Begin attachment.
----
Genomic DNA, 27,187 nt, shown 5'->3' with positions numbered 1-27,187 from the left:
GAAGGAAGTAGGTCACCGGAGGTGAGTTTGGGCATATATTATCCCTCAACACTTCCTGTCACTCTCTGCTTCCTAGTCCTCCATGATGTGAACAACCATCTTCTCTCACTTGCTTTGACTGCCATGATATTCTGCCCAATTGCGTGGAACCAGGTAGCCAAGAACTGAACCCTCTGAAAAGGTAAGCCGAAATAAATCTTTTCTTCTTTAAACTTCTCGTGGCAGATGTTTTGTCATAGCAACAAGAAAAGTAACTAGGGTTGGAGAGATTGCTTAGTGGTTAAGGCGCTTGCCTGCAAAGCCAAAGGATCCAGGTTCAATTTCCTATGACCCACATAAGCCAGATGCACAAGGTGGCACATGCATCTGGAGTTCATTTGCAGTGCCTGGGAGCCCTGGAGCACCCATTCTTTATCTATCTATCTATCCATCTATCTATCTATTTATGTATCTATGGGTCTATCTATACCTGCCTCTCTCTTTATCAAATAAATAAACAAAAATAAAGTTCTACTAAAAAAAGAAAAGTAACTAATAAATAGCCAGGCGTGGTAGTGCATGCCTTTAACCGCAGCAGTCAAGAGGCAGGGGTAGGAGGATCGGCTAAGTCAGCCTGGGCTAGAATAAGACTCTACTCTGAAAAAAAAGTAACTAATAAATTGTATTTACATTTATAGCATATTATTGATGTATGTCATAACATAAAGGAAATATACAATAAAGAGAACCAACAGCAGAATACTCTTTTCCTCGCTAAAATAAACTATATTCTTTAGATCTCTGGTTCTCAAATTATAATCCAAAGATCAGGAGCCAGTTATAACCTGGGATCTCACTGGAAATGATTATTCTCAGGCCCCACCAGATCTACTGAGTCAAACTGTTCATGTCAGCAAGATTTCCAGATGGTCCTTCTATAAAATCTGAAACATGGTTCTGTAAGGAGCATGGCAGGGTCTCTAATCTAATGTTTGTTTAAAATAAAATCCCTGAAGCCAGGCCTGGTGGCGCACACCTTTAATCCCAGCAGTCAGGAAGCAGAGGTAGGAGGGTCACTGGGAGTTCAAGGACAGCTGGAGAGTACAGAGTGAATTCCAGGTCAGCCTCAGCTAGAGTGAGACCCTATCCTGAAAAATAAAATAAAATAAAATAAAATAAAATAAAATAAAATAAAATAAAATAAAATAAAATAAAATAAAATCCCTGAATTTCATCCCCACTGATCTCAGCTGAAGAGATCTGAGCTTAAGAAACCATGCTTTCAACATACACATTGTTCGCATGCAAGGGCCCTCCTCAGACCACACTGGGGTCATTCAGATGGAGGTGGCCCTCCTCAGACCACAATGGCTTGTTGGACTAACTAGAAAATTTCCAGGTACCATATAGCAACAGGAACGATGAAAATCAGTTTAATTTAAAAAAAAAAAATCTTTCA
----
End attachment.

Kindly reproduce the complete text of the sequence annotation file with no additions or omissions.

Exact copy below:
Genomic DNA, 27,187 nt, shown 5'->3' with positions numbered 1-27,187 from the left:
GAAGGAAGTAGGTCACCGGAGGTGAGTTTGGGCATATATTATCCCTCAACACTTCCTGTCACTCTCTGCTTCCTAGTCCTCCATGATGTGAACAACCATCTTCTCTCACTTGCTTTGACTGCCATGATATTCTGCCCAATTGCGTGGAACCAGGTAGCCAAGAACTGAACCCTCTGAAAAGGTAAGCCGAAATAAATCTTTTCTTCTTTAAACTTCTCGTGGCAGATGTTTTGTCATAGCAACAAGAAAAGTAACTAGGGTTGGAGAGATTGCTTAGTGGTTAAGGCGCTTGCCTGCAAAGCCAAAGGATCCAGGTTCAATTTCCTATGACCCACATAAGCCAGATGCACAAGGTGGCACATGCATCTGGAGTTCATTTGCAGTGCCTGGGAGCCCTGGAGCACCCATTCTTTATCTATCTATCTATCCATCTATCTATCTATTTATGTATCTATGGGTCTATCTATACCTGCCTCTCTCTTTATCAAATAAATAAACAAAAATAAAGTTCTACTAAAAAAAGAAAAGTAACTAATAAATAGCCAGGCGTGGTAGTGCATGCCTTTAACCGCAGCAGTCAAGAGGCAGGGGTAGGAGGATCGGCTAAGTCAGCCTGGGCTAGAATAAGACTCTACTCTGAAAAAAAAGTAACTAATAAATTGTATTTACATTTATAGCATATTATTGATGTATGTCATAACATAAAGGAAATATACAATAAAGAGAACCAACAGCAGAATACTCTTTTCCTCGCTAAAATAAACTATATTCTTTAGATCTCTGGTTCTCAAATTATAATCCAAAGATCAGGAGCCAGTTATAACCTGGGATCTCACTGGAAATGATTATTCTCAGGCCCCACCAGATCTACTGAGTCAAACTGTTCATGTCAGCAAGATTTCCAGATGGTCCTTCTATAAAATCTGAAACATGGTTCTGTAAGGAGCATGGCAGGGTCTCTAATCTAATGTTTGTTTAAAATAAAATCCCTGAAGCCAGGCCTGGTGGCGCACACCTTTAATCCCAGCAGTCAGGAAGCAGAGGTAGGAGGGTCACTGGGAGTTCAAGGACAGCTGGAGAGTACAGAGTGAATTCCAGGTCAGCCTCAGCTAGAGTGAGACCCTATCCTGAAAAATAAAATAAAATAAAATAAAATAAAATAAAATAAAATAAAATAAAATAAAATAAAATAAAATAAAATCCCTGAATTTCATCCCCACTGATCTCAGCTGAAGAGATCTGAGCTTAAGAAACCATGCTTTCAACATACACATTGTTCGCATGCAAGGGCCCTCCTCAGACCACACTGGGGTCATTCAGATGGAGGTGGCCCTCCTCAGACCACAATGGCTTGTTGGACTAACTAGAAAATTTCCAGGTACCATATAGCAACAGGAACGATGAAAATCAGTTTAATTTAAAAAAAAAAAATCTTTCA